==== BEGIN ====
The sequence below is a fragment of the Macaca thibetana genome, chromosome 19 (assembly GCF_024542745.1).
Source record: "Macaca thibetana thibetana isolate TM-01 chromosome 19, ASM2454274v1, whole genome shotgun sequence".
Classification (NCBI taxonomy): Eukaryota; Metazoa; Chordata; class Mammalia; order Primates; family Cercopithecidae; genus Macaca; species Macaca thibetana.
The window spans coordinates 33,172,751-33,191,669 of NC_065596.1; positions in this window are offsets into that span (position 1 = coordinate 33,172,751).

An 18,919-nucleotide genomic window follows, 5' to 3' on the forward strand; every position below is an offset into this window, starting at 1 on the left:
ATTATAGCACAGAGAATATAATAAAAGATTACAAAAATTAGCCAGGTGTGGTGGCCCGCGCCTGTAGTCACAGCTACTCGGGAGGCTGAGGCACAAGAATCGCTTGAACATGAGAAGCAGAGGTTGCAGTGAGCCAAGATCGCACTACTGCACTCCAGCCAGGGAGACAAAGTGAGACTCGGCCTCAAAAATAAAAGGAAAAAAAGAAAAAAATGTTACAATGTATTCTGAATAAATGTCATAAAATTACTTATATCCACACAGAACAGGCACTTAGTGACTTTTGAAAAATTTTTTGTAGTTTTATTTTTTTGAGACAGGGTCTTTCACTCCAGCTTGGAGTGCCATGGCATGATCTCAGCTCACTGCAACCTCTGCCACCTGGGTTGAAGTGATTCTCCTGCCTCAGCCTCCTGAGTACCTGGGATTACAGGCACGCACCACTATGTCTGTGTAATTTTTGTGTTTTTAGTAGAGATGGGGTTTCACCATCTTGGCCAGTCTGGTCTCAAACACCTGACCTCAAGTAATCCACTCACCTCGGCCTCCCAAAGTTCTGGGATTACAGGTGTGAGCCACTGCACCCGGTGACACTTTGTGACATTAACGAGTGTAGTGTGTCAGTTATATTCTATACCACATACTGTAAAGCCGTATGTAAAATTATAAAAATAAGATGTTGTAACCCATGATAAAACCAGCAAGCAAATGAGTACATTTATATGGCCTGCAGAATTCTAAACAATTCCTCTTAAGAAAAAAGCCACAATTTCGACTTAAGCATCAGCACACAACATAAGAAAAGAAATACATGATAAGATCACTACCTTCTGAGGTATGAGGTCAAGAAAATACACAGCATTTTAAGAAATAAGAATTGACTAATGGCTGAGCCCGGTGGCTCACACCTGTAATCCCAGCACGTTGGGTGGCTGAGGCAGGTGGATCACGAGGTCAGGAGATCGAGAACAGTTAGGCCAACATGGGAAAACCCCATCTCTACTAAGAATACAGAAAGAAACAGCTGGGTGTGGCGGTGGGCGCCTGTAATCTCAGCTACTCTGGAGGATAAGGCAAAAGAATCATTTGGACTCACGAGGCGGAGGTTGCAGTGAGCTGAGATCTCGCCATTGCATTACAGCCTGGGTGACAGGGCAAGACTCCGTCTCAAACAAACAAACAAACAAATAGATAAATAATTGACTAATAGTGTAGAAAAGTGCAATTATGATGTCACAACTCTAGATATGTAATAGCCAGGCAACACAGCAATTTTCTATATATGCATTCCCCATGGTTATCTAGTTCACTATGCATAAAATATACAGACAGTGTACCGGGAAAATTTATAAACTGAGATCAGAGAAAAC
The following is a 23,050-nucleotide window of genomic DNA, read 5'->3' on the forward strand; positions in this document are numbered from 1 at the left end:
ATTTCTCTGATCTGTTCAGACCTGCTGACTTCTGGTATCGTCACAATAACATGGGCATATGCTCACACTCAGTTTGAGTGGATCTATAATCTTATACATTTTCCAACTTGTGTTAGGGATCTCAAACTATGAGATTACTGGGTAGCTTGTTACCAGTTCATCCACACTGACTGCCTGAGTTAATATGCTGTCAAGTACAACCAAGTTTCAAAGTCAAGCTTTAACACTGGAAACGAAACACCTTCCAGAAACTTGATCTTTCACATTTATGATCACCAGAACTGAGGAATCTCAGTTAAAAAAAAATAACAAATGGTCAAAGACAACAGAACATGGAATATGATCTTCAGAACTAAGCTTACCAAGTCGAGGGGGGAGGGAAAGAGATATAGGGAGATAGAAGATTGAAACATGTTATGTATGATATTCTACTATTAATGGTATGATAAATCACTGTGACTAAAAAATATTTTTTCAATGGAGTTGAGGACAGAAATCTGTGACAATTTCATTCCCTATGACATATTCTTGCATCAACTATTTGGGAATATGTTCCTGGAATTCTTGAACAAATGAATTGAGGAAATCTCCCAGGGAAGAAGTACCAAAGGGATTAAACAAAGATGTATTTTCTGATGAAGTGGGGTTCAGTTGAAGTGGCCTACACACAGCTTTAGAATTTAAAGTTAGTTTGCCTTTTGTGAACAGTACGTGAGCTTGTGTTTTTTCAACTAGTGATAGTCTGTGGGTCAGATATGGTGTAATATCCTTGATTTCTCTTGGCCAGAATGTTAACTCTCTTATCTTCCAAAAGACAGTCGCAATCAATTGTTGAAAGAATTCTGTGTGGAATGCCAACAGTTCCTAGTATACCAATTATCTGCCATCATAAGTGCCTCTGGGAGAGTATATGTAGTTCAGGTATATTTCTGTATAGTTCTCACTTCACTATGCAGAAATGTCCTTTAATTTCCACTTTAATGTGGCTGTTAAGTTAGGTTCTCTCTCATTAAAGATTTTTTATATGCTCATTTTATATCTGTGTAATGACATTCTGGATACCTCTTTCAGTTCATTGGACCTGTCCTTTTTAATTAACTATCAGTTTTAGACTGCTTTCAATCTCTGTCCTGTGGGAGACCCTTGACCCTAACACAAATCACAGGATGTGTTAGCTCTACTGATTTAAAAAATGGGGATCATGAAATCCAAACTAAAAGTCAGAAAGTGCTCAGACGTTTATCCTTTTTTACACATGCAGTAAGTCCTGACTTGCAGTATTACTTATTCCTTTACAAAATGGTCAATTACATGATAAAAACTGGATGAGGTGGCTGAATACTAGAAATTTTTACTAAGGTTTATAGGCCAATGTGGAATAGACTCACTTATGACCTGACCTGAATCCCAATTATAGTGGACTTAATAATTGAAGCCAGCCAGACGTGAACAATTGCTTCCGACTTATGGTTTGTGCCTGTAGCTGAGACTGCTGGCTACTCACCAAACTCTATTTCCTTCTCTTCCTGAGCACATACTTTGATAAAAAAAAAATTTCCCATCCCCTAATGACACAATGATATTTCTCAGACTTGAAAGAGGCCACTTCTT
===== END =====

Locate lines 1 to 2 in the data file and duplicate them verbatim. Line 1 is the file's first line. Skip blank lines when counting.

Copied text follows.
The sequence below is a fragment of the Macaca thibetana genome, chromosome 19 (assembly GCF_024542745.1).
Source record: "Macaca thibetana thibetana isolate TM-01 chromosome 19, ASM2454274v1, whole genome shotgun sequence".